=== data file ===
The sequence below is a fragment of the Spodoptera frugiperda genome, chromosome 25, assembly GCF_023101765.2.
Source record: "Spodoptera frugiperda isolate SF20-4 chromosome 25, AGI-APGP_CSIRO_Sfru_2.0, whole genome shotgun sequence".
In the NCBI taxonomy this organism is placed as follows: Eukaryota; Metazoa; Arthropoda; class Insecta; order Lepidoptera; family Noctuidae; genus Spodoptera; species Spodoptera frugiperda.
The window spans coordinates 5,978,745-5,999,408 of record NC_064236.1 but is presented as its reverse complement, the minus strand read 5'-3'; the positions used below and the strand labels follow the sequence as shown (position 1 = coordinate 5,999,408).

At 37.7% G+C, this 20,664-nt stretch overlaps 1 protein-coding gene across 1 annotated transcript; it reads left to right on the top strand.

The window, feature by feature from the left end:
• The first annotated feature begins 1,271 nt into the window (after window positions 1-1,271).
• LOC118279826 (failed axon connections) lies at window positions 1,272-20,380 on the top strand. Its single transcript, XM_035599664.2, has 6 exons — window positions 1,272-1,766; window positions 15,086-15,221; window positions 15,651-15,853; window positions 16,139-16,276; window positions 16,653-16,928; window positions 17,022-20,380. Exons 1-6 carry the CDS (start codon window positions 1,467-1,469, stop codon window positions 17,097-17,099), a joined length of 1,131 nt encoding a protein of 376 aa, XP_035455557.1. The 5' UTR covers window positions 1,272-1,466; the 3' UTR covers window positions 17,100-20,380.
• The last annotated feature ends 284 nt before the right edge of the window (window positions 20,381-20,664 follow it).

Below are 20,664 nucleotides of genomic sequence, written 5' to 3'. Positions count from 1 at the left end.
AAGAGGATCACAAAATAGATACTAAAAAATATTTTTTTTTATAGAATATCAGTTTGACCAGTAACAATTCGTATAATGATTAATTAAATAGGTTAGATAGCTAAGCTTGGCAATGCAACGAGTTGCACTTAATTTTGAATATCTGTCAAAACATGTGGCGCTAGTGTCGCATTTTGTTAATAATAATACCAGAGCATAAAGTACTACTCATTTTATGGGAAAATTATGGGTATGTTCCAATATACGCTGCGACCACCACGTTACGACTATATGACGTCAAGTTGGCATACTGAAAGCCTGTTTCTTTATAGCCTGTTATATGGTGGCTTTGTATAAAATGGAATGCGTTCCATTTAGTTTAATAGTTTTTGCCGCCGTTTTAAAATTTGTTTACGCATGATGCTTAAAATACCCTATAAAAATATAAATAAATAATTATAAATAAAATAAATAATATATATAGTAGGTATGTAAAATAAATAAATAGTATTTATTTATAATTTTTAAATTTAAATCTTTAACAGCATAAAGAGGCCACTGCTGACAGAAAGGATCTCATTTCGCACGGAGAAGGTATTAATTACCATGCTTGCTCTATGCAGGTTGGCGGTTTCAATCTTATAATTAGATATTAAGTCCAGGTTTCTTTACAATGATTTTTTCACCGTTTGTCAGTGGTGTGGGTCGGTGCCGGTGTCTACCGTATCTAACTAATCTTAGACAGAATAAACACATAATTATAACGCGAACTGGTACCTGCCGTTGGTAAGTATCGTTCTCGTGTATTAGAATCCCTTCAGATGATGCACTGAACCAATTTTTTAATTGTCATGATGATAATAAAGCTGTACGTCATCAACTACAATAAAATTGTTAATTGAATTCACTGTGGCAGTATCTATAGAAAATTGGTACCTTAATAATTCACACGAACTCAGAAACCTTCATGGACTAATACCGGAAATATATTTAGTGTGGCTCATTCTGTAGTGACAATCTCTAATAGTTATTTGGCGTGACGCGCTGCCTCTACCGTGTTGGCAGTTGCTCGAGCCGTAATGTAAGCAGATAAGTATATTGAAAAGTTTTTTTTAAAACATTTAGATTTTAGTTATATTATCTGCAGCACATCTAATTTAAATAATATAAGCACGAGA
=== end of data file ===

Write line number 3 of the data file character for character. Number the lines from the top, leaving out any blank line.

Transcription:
In the NCBI taxonomy this organism is placed as follows: Eukaryota; Metazoa; Arthropoda; class Insecta; order Lepidoptera; family Noctuidae; genus Spodoptera; species Spodoptera frugiperda.